Creative work prohibited on Shabbat and other laws that preserve the sanctity of the day.
Enclosures that legally expand the areas in which one can carry and travel on Shabbat.
Passover: ridding of chametz, the Paschal lamb offering, matzah, maror, and the Seder.
The four Jewish New Years, the process of sanctifying a new month, and laws of blowing the shofar.
Yom Kippur: the High Priest’s preparation, the Temple service, the fast, and repentance.
The structure of and obligation to dwell in the sukkah, the four species, and celebrating the holiday in the Temple.
Holiday laws governing which objects can be used, how food is prepared, and what labor is permitted.
Praying for rain, fasting in times of drought, and annual fast days marking Jerusalem’s destruction.
Reading the scroll of Esther on Purim, expansions on the Esther story, synagogue rituals, and treatment of sacred objects.
Chol HaMoed (the intermediate days of Passover and Sukkot), mourning and ex-communication.
Seder Nashim(Family law)
The mandated marriage of a widow to the brother of her childless husband and the alternative rite discharging that obligation.
The marital contract (Ketubah) and obligations between husband and wife.
Vows taken voluntarily, particularly those which forbid specific actions or objects.
The Nazirite, or one who vows abstinence from wine, haircuts, and ritual impurity generated from contact with corpses.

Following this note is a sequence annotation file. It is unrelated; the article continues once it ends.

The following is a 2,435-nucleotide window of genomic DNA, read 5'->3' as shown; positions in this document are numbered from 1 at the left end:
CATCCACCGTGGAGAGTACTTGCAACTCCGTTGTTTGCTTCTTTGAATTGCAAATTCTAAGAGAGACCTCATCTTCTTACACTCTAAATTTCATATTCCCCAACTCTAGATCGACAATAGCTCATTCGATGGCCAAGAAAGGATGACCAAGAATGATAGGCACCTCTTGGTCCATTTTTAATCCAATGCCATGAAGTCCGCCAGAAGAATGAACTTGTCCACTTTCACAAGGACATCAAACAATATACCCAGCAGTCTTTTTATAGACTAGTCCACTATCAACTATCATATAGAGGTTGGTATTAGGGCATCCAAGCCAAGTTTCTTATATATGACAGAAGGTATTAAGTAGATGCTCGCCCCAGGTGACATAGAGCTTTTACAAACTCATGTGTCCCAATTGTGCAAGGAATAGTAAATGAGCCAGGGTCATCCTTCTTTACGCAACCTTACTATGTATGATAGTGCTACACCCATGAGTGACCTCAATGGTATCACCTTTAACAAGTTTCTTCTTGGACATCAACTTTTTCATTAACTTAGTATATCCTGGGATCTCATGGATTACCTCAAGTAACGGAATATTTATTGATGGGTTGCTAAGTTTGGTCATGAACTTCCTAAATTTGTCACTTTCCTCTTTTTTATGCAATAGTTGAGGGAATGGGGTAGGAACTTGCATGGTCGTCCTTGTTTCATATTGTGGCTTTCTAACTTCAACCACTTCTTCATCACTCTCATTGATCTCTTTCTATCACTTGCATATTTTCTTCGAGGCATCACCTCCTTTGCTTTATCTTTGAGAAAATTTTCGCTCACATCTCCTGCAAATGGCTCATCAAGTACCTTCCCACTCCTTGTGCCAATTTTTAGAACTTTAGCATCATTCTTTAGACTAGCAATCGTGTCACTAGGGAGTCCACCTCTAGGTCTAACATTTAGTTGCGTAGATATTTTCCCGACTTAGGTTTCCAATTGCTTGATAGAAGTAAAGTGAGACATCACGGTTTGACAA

A woman suspected of adultery, the ritual determining her culpability, and other rituals involving recitation.
Laws relating to divorce, focusing on the get (bill of divorce) and its delivery.
Liability and compensation for damages inflicted on people or property.
Disputed property, returning lost objects, guarding, renting, borrowing, and responsibilities of workers and employers.
Relationships between neighbors, land ownership, sales, and inheritance.
The judicial system, forming the court, accepting testimony, and executing capital punishment.
Court-administered lashing, false witnesses, and cities of refuge for inadvertent murderers.
Oaths and the process of atoning for entering the Temple or eating from a sacrifice while impure.
Animal and bird sacrifices in the Temple.
Flour offerings, usually mixed with oil, wine libations, and bread loaf offerings in the Temple.
Slaughter of animals and birds for non-consecrated purposes, other aspects of kashrut.
Transfer of first-born kosher animals to a priest, redemption of first-born donkeys and people.
Vowing to donate a person’s prescribed value delineated in the Torah to the Temple, donations of land to the Temple.
The sanctity of animals dedicated for sacrifice and the prohibition of exchanging them for others.
Karet, divinely-issued severance from the Jewish people, and sacrifices for unintentional sin.
Prohibited benefit from Temple property, the sacrifice and restitution offered as atonement.
Tractates not included in the canonizations of the Mishnah and the Talmud.
Avot D'Rabbi Natan
Companion volume to Pirkei Avot with maxims of wisdom alongside explanations and stories.
Slaves and indentured servants; their sale, acquisition, working conditions, and liberation process.
Tractate Derekh Eretz Rabbah
Ethics and morals, proper etiquette and conduct in daily life.
Tractate Derekh Eretz Zuta
Characteristics of a scholar, teachings about the messianic age, and a chapter extolling peace.
Converts to Judaism, the conversion process, and non-Jewish residents of Israel who observe the seven laws of Noah.
Marriage, intercourse, and proper sexual behavior.
Tractate Kallah Rabbati